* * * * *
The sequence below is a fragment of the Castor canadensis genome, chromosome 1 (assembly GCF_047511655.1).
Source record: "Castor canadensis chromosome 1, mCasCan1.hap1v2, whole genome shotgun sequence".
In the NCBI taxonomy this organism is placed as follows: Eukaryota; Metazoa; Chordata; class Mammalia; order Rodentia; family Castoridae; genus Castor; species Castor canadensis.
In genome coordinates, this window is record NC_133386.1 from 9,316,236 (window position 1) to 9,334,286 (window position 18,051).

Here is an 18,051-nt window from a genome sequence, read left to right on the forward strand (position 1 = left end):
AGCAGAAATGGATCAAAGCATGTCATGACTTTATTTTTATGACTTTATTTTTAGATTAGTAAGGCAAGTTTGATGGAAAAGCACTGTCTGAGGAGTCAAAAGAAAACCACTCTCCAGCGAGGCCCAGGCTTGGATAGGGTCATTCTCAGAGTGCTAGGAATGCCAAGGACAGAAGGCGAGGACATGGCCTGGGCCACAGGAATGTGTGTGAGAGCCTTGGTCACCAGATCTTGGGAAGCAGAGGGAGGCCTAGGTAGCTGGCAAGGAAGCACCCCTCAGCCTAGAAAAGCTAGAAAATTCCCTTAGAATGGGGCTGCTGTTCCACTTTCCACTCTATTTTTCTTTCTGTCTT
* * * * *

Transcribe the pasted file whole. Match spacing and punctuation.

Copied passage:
The sequence below is a fragment of the Castor canadensis genome, chromosome 1 (assembly GCF_047511655.1).
Source record: "Castor canadensis chromosome 1, mCasCan1.hap1v2, whole genome shotgun sequence".
In the NCBI taxonomy this organism is placed as follows: Eukaryota; Metazoa; Chordata; class Mammalia; order Rodentia; family Castoridae; genus Castor; species Castor canadensis.
In genome coordinates, this window is record NC_133386.1 from 9,316,236 (window position 1) to 9,334,286 (window position 18,051).

Here is an 18,051-nt window from a genome sequence, read left to right on the forward strand (position 1 = left end):
AGCAGAAATGGATCAAAGCATGTCATGACTTTATTTTTATGACTTTATTTTTAGATTAGTAAGGCAAGTTTGATGGAAAAGCACTGTCTGAGGAGTCAAAAGAAAACCACTCTCCAGCGAGGCCCAGGCTTGGATAGGGTCATTCTCAGAGTGCTAGGAATGCCAAGGACAGAAGGCGAGGACATGGCCTGGGCCACAGGAATGTGTGTGAGAGCCTTGGTCACCAGATCTTGGGAAGCAGAGGGAGGCCTAGGTAGCTGGCAAGGAAGCACCCCTCAGCCTAGAAAAGCTAGAAAATTCCCTTAGAATGGGGCTGCTGTTCCACTTTCCACTCTATTTTTCTTTCTGTCTT